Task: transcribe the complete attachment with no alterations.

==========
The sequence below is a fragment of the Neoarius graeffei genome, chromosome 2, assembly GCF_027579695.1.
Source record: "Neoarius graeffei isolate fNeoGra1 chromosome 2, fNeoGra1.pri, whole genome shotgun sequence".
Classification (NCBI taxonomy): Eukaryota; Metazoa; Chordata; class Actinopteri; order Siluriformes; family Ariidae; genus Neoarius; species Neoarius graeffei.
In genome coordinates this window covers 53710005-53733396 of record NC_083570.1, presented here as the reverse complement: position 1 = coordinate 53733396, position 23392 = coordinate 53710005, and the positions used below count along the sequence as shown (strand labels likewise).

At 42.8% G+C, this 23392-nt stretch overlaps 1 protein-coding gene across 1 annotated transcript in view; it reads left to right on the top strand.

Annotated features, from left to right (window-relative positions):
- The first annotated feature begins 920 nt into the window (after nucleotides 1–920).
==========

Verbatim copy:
The sequence below is a fragment of the Neoarius graeffei genome, chromosome 2, assembly GCF_027579695.1.
Source record: "Neoarius graeffei isolate fNeoGra1 chromosome 2, fNeoGra1.pri, whole genome shotgun sequence".
Classification (NCBI taxonomy): Eukaryota; Metazoa; Chordata; class Actinopteri; order Siluriformes; family Ariidae; genus Neoarius; species Neoarius graeffei.
In genome coordinates this window covers 53710005-53733396 of record NC_083570.1, presented here as the reverse complement: position 1 = coordinate 53733396, position 23392 = coordinate 53710005, and the positions used below count along the sequence as shown (strand labels likewise).

At 42.8% G+C, this 23392-nt stretch overlaps 1 protein-coding gene across 1 annotated transcript in view; it reads left to right on the top strand.

Annotated features, from left to right (window-relative positions):
- The first annotated feature begins 920 nt into the window (after nucleotides 1–920).